Ever tried to herd cats into the bath? That’s what it can feel like when you’re the one in charge.
Whether you are the owner of a business, the manager of a store or division, or volunteered to head up the committee or fundraiser, being in charge of a wide variety of people brings on a whole new dynamic to interpersonal relationships.
But before we get to all those crazy people you’re trying to herd, let’s start with the parameters under which you are in charge. First and foremost, are you crystal clear on your job description and your mission? If the person in charge is not clear on what they are expected to produce, that trickles down and plays into the weaknesses and fears of the people you are trying to lead.
Once you have the role well-defined and a mission that you can convey to a third grader, are you actually playing that part? Women especially need to get this next part – being in charge does not mean that you are everyone’s therapist, nor does it mean that you have to be a bitch to get things done. Even if you’re a volunteer manager for the PTA Spring Fling, your job is not to make everyone happy. That is insanity. And if you’re in charge of the sales team that has not met its quota in the past five months putting your own job in jeopardy, bearing down harder is not the answer either.
Understanding personality styles, layered with strengths and weaknesses, will make you a better manager of both people and projects. People who are in the right role for their personality style and skill set will tend to operate from their strengths, and people who are not will operate from their weaknesses. Your job is to motivate them, utilize them, and train them in ways that fulfill your mission while getting the best from them.
For the Talker in your group, they are energized around people and want to be liked. If you have a Talker stuck in a back room doing data entry, chances are they will find every excuse in the book to get up from their desk and wander around. The Talker is also not the person you want in charge of money or tracking sales and commissions. They might be capable of doing it, but they do not love doing it so they will tend to cut corners, be disorganized, or miss deadlines. Put your Talker in front of people and in charge of group rah-rah sessions.
The Doer in the office likes to be in charge, even if they are not. I worked with a client who hired a young lady to be the receptionist and a floating assistant, but she took it upon herself to tell everyone from the Vice President of the company to the UPS man how to do their job. The intervention was not pretty, but once she realized that she could earn her way into higher training programs and promotions by learning the ropes, her whole attitude changed. Keep your Doers challenged, but in check. They are also very good in roles where a presentation or a sales call requires some hard convincing. They command authority when operating at their best.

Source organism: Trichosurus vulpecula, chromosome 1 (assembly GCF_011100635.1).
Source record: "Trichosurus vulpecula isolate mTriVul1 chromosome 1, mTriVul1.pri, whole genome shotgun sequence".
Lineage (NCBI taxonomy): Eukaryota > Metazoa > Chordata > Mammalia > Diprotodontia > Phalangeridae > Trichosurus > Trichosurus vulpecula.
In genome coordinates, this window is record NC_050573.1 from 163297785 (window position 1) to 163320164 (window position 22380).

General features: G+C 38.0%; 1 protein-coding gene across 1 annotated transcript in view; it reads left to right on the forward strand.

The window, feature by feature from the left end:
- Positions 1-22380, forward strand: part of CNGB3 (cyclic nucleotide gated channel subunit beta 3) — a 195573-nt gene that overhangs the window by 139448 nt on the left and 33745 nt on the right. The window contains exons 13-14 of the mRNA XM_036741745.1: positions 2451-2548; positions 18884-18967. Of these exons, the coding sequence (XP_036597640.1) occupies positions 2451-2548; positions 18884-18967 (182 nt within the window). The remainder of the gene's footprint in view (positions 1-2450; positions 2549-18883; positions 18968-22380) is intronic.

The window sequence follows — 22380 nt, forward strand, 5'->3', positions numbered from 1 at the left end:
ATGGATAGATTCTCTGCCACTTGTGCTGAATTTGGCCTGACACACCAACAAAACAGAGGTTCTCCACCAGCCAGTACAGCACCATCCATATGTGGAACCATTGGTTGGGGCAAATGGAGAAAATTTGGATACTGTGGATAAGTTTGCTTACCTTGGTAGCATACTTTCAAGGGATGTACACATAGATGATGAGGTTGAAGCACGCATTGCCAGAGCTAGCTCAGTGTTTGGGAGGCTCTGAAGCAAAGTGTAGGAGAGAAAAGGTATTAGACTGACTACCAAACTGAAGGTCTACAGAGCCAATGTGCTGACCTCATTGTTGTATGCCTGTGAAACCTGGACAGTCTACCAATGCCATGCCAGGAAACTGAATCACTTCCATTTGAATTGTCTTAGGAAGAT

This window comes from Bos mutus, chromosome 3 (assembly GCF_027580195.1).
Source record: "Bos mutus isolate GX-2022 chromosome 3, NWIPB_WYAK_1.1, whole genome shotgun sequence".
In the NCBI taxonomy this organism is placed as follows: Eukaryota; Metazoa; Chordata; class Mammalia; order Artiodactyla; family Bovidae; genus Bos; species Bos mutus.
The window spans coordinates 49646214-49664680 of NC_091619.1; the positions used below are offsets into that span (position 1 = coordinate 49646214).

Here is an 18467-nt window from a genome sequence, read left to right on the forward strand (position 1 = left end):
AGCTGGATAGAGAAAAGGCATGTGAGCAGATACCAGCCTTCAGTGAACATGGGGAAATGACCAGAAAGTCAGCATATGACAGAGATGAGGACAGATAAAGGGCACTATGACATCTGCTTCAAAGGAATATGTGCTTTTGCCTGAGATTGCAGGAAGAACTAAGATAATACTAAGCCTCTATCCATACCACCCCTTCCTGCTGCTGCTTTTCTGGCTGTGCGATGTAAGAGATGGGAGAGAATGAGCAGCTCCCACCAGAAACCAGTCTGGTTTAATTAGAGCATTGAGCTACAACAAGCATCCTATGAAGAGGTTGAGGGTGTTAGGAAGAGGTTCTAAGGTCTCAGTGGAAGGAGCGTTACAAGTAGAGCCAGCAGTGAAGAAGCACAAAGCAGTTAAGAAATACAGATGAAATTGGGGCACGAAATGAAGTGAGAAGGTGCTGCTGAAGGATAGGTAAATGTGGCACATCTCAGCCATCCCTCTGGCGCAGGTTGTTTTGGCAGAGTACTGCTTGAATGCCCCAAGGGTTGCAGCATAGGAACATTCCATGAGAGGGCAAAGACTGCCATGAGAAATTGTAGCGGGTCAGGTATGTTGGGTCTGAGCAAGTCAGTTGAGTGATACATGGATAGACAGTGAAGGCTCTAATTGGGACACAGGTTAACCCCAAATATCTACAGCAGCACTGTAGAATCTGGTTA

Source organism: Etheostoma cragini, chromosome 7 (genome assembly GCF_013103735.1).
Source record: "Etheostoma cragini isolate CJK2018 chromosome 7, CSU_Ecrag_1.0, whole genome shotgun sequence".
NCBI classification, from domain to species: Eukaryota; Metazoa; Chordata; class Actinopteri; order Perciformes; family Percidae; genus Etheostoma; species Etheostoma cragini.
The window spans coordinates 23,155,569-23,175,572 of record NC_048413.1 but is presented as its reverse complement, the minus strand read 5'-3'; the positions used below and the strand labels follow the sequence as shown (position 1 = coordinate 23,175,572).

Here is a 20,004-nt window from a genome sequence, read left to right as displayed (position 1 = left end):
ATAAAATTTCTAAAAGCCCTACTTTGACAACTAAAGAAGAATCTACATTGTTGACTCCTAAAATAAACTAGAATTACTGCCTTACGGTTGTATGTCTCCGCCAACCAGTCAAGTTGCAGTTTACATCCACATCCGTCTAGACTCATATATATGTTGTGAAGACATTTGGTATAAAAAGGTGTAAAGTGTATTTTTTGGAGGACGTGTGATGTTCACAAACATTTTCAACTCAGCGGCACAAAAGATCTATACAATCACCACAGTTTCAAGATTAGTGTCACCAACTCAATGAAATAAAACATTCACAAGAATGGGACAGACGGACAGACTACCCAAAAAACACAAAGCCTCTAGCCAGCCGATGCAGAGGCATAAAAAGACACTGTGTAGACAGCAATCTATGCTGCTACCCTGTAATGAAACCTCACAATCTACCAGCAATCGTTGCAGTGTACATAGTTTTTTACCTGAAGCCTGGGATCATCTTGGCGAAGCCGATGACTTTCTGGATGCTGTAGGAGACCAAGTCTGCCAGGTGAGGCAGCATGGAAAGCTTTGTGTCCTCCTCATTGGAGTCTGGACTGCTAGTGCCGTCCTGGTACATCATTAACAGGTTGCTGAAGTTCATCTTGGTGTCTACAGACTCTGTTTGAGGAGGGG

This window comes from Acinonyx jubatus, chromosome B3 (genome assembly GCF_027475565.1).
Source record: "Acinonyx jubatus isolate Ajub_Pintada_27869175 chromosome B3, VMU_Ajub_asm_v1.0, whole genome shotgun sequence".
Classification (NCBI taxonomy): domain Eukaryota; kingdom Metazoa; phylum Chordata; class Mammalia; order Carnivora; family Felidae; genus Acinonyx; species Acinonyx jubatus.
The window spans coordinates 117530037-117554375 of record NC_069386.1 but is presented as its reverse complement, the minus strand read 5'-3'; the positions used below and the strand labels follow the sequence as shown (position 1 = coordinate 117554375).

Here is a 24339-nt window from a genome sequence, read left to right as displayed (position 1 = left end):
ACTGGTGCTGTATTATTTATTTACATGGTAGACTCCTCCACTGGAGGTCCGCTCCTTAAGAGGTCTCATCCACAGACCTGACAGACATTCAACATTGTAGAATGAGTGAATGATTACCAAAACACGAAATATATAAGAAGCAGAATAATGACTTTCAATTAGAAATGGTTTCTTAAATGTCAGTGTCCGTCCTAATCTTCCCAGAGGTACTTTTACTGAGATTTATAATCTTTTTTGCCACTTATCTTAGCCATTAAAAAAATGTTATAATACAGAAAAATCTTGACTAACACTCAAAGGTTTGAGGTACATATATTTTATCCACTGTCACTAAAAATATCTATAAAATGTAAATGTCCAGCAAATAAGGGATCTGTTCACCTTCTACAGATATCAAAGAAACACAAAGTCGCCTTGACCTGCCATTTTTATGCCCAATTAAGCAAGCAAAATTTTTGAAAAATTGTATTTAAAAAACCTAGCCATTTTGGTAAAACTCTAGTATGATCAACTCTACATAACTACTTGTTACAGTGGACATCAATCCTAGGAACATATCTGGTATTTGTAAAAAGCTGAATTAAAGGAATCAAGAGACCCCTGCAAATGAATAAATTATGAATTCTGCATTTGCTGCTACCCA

The Thinker in the group oftentimes comes across as the pessimist. They sit in a meeting and start to shoot down every idea or challenge every sentence, even before you’ve finished it. Their brain is very detail oriented and constantly on the lookout for risk. Make sure this person is appreciated for their attention to detail, put them in positions requiring detailed accounting, or technical things, but don’t let their perfectionism slow you to a grinding halt.
The Watcher is your Gal Friday sort of person who seems to be able to do just about anything, but often gets dumped on. They show little emotion until they are pushed over their limit, so if you see someone who always seemed to be calm just losing it over something little, understand that this has been building for a while. They are very analytical but not very opinionated. They would rather take a vote than make a decision. But their insights can often prove to be that missing key you were looking for so take time to ask them their thoughts on a new project or a better way to do things, just don’t put them on the spot.
Each of these four social styles needs to be motivated a little differently so your company rewards program or your inter-office contest will usually produce the same winners unless you change things up.
To motivate the Talker, move the spotlight. They love to be the center of attention and if the “reward” remains the same, they will become bored.
To motivate the Doer, set a new goal. They are very goal and production oriented so keeping the reward at the same place month after month will have them looking somewhere else for something exciting, or starting a little coup against you.
To motivate the Thinker, change the policy. This person is very driven by rules, regulations, fairness and equal discipline. If they are problematic on your team, get them to analyze where the policies might need some sprucing up and then take their suggestions seriously. They might be on to something.
To motivate the Watcher, take a vote. They have good ideas, but don’t want to be left holding the bag if it all goes wrong. They want to give input, but they don’t want to be in the spotlight when they do. They crumble under authoritative demands, but like having an opportunity to vote on a new project.
These motivation tips are ways to draw people in and make them want to work harder and better for the team. When people do not feel like they have some skin in the game, then they are just coming to a J-O-B and that creates an environment for rotten fruit to ruin the whole basket.
If you’d like to know more about the four personality social styles, check out the Personality Plus assessment for free HERE.